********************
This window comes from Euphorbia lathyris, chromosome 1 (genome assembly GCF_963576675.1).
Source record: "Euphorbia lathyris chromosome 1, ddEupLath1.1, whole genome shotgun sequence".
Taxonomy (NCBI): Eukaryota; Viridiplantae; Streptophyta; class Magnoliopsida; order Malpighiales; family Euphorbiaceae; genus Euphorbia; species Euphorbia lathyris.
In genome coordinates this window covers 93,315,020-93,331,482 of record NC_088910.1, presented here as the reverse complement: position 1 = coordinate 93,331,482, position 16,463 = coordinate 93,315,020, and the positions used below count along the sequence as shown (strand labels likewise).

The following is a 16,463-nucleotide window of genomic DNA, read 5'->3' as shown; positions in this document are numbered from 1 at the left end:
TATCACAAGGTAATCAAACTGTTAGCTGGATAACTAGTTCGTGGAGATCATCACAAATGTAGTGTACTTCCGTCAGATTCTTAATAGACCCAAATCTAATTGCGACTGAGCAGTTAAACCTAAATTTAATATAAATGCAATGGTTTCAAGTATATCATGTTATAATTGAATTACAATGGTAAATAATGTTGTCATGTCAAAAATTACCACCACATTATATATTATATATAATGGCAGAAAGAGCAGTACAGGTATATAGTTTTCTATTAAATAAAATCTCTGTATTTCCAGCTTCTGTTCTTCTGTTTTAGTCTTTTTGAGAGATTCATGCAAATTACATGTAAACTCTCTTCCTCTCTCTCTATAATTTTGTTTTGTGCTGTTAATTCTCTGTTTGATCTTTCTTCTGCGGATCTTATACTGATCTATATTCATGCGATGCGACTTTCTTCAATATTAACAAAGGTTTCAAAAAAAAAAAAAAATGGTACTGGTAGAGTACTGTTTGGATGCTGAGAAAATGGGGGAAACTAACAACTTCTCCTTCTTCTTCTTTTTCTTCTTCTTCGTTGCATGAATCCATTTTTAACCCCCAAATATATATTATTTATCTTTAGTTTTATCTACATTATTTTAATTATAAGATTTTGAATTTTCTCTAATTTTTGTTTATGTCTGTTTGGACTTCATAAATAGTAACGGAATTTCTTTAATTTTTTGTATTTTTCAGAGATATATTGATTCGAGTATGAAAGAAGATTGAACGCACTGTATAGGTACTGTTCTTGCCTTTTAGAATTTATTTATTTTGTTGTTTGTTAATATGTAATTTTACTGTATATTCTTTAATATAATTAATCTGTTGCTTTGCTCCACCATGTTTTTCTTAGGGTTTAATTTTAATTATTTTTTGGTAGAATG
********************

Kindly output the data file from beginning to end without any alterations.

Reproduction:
This window comes from Euphorbia lathyris, chromosome 1 (genome assembly GCF_963576675.1).
Source record: "Euphorbia lathyris chromosome 1, ddEupLath1.1, whole genome shotgun sequence".
Taxonomy (NCBI): Eukaryota; Viridiplantae; Streptophyta; class Magnoliopsida; order Malpighiales; family Euphorbiaceae; genus Euphorbia; species Euphorbia lathyris.
In genome coordinates this window covers 93,315,020-93,331,482 of record NC_088910.1, presented here as the reverse complement: position 1 = coordinate 93,331,482, position 16,463 = coordinate 93,315,020, and the positions used below count along the sequence as shown (strand labels likewise).

The following is a 16,463-nucleotide window of genomic DNA, read 5'->3' as shown; positions in this document are numbered from 1 at the left end:
TATCACAAGGTAATCAAACTGTTAGCTGGATAACTAGTTCGTGGAGATCATCACAAATGTAGTGTACTTCCGTCAGATTCTTAATAGACCCAAATCTAATTGCGACTGAGCAGTTAAACCTAAATTTAATATAAATGCAATGGTTTCAAGTATATCATGTTATAATTGAATTACAATGGTAAATAATGTTGTCATGTCAAAAATTACCACCACATTATATATTATATATAATGGCAGAAAGAGCAGTACAGGTATATAGTTTTCTATTAAATAAAATCTCTGTATTTCCAGCTTCTGTTCTTCTGTTTTAGTCTTTTTGAGAGATTCATGCAAATTACATGTAAACTCTCTTCCTCTCTCTCTATAATTTTGTTTTGTGCTGTTAATTCTCTGTTTGATCTTTCTTCTGCGGATCTTATACTGATCTATATTCATGCGATGCGACTTTCTTCAATATTAACAAAGGTTTCAAAAAAAAAAAAAAATGGTACTGGTAGAGTACTGTTTGGATGCTGAGAAAATGGGGGAAACTAACAACTTCTCCTTCTTCTTCTTTTTCTTCTTCTTCGTTGCATGAATCCATTTTTAACCCCCAAATATATATTATTTATCTTTAGTTTTATCTACATTATTTTAATTATAAGATTTTGAATTTTCTCTAATTTTTGTTTATGTCTGTTTGGACTTCATAAATAGTAACGGAATTTCTTTAATTTTTTGTATTTTTCAGAGATATATTGATTCGAGTATGAAAGAAGATTGAACGCACTGTATAGGTACTGTTCTTGCCTTTTAGAATTTATTTATTTTGTTGTTTGTTAATATGTAATTTTACTGTATATTCTTTAATATAATTAATCTGTTGCTTTGCTCCACCATGTTTTTCTTAGGGTTTAATTTTAATTATTTTTTGGTAGAATG